Tuberous sclerosis (TWO-bur-uhs skluh-ROH-sis), also called tuberous sclerosis complex, is an uncommon genetic disorder that causes noncancerous (benign) tumors — unexpected overgrowths of normal tissue — to develop in many parts of the body. Signs and symptoms vary widely, depending on where the growths develop and how severely a person is affected.

Tuberous sclerosis is often detected during infancy or childhood. Some people with tuberous sclerosis have such mild signs and symptoms that the condition isn't diagnosed until adulthood, or it goes undiagnosed. Others experience serious disabilities.

Although there is no cure for tuberous sclerosis, and the course or severity of the disorder can't be predicted, treatments are available to manage symptoms.


Tuberous sclerosis symptoms are caused by noncancerous growths (benign tumors), in parts of the body, most commonly in the brain, eyes, kidneys, heart, lungs and skin, although any part of the body can be affected. Symptoms can range from mild to severe, depending on the size or location of the overgrowth.

Although the signs and symptoms are unique for each person with tuberous sclerosis, they can include:

  • Skin abnormalities. Most people with tuberous sclerosis have patches of light-colored skin, or they may develop small, harmless areas of thickened, smooth skin or reddish bumps under or around the nails. Facial growths that begin in childhood and resemble acne also are common.
  • Seizures. Growths in the brain may be associated with seizures, which can be the first symptom of tuberous sclerosis. In small children, a common type of seizure called infantile spasm shows up as repetitive spasms of the head and legs.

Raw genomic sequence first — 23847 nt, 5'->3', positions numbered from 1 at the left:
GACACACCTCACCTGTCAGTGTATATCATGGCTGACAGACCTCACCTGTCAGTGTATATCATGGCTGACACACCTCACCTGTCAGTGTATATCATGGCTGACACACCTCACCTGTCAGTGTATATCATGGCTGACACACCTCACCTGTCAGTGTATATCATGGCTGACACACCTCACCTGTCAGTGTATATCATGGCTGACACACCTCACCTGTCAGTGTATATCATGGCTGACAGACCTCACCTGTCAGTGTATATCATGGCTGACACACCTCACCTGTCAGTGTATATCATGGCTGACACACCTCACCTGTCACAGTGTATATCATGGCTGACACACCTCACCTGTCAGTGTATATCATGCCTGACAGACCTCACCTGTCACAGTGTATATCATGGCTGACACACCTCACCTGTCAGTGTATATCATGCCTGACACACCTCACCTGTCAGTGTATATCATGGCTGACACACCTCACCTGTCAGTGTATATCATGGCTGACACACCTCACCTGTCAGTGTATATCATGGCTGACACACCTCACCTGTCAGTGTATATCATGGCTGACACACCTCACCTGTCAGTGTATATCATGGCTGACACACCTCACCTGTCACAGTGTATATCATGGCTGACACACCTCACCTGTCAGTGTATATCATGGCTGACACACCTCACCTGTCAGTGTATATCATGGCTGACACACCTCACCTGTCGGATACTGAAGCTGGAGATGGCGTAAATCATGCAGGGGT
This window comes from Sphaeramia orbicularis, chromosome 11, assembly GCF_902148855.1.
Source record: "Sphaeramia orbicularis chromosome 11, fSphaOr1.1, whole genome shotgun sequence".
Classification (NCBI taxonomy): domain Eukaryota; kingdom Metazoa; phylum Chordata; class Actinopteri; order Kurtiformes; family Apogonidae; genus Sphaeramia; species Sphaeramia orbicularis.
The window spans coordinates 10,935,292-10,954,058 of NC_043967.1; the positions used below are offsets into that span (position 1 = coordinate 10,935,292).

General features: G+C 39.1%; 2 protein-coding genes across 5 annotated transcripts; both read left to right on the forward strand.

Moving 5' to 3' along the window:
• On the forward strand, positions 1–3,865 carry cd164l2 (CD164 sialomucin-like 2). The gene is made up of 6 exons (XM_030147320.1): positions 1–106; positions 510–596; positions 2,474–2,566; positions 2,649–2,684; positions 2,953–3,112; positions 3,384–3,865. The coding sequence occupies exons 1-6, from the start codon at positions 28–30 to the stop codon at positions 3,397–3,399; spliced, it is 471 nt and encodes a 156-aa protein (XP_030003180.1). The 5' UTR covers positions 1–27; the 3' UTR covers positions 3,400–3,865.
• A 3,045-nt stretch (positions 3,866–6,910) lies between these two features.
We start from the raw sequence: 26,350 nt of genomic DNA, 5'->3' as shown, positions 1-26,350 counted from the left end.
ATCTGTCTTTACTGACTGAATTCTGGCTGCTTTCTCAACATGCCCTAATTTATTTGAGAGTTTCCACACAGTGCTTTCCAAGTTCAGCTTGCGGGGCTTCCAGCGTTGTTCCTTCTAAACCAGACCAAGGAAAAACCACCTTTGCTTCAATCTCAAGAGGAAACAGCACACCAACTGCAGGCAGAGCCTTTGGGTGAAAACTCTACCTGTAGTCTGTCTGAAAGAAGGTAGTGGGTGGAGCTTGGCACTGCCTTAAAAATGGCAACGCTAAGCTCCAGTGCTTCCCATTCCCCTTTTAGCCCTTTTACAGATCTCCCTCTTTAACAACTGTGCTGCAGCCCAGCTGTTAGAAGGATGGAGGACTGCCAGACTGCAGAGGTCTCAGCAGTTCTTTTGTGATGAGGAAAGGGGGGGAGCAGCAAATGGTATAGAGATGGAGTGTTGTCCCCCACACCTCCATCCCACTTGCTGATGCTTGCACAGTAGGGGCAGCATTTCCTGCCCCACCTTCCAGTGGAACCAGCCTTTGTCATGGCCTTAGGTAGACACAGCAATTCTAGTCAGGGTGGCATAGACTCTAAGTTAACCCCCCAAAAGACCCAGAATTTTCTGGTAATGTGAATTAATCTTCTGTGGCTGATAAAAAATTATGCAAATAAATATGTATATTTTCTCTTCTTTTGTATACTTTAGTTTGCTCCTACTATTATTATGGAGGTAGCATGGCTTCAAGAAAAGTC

• Cognitive disabilities. Tuberous sclerosis can be associated with developmental delays and sometimes intellectual disability or learning disabilities. Mental health disorders, such as autism spectrum disorder or attention-deficit/hyperactivity disorder (ADHD), also can occur.
  • Behavioral problems. Common behavioral problems may include hyperactivity, self-injury or aggression, or issues with social and emotional adjustment.
  • Kidney problems. Most people with tuberous sclerosis develop noncancerous growths on their kidneys, and they may develop more growths as they age.
  • Heart issues. Growths in the heart, if present, are usually largest at birth and shrink as the child gets older.
  • Lung problems. Growths that develop in the lungs may cause coughing or shortness of breath, especially with physical activity or exercise. These benign lung tumors occur more often in women than in men.
  • Eye abnormalities. Growths can appear as white patches on the light-sensitive tissue at the back of the eye (retina). These noncancerous growths don't always interfere with vision.

When to see a doctor

Signs and symptoms of tuberous sclerosis may be noticed at birth. Or the first signs and symptoms may become evident during childhood or even years later in adulthood.

Contact your child's doctor if you're concerned about your child's development or you notice any of the signs or symptoms of tuberous sclerosis described above.


Signs and symptoms of tuberous sclerosis may be noticed at birth. Or the first signs and symptoms may become evident during childhood or even years later in adulthood.

Contact your child's doctor if you're concerned about your child's development or you notice any of the signs or symptoms of tuberous sclerosis described above.

Risk factors

Tuberous sclerosis can be the result of either:

  • A random cell division error. About two-thirds of people who have tuberous sclerosis have a new mutation in either the TSC1 or TSC2 gene — the genes associated with tuberous sclerosis — and do not have a family history of tuberous sclerosis.